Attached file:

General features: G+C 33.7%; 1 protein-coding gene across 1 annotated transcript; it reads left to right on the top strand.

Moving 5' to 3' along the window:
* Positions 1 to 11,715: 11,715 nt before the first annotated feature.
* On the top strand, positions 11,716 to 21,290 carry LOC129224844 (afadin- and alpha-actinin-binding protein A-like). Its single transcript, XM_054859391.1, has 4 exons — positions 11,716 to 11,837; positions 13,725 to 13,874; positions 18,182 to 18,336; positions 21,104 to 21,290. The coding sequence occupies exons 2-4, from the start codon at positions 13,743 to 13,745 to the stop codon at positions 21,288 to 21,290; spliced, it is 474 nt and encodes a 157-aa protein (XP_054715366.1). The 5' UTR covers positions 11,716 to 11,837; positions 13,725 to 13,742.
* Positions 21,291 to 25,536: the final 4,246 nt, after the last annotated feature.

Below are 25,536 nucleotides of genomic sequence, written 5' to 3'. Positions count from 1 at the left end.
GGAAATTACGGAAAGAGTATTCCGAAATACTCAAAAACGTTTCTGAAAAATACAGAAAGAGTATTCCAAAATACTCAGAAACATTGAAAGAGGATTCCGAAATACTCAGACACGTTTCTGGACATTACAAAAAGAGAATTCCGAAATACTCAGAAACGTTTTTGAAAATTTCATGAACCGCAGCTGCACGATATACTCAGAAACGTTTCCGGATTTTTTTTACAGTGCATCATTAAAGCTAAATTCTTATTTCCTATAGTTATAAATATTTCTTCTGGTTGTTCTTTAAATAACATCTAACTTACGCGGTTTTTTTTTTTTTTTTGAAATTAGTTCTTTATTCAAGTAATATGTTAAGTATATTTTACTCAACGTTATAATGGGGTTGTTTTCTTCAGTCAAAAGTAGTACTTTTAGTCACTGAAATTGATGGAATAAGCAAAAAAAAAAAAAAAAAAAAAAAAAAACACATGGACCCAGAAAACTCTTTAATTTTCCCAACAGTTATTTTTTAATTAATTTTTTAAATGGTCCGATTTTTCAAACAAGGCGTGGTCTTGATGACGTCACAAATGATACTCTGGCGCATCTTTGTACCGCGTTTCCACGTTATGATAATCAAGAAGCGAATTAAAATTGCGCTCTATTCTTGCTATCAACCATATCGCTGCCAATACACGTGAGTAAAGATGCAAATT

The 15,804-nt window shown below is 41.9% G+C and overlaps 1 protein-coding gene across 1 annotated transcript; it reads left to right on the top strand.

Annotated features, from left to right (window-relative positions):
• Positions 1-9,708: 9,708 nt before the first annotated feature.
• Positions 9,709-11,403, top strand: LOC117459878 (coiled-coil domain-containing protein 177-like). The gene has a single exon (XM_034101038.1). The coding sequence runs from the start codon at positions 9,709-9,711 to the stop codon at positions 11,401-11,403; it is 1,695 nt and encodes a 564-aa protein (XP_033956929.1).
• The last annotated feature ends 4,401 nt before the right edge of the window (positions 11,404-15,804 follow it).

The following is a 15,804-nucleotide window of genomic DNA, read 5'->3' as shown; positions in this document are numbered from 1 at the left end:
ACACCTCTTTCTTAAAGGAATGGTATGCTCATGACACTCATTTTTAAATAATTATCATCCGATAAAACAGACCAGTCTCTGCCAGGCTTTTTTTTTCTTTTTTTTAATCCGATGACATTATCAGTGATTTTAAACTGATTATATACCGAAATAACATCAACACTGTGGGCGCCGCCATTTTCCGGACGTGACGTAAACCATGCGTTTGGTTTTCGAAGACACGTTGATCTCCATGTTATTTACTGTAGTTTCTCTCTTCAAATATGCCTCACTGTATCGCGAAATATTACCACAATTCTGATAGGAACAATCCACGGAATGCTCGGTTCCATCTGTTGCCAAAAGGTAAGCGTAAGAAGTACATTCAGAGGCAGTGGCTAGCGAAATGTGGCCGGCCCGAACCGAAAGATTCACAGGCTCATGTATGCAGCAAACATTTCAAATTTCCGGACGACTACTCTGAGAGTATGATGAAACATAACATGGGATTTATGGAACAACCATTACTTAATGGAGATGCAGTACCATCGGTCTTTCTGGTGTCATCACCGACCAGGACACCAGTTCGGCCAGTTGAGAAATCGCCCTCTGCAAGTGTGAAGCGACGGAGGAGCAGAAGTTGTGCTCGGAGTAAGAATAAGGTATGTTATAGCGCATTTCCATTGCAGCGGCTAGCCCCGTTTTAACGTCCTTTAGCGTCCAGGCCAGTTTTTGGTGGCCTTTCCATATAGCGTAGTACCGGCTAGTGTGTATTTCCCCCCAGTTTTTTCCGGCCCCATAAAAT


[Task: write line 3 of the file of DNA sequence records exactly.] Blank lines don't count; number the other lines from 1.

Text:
* Positions 1 to 11,715: 11,715 nt before the first annotated feature.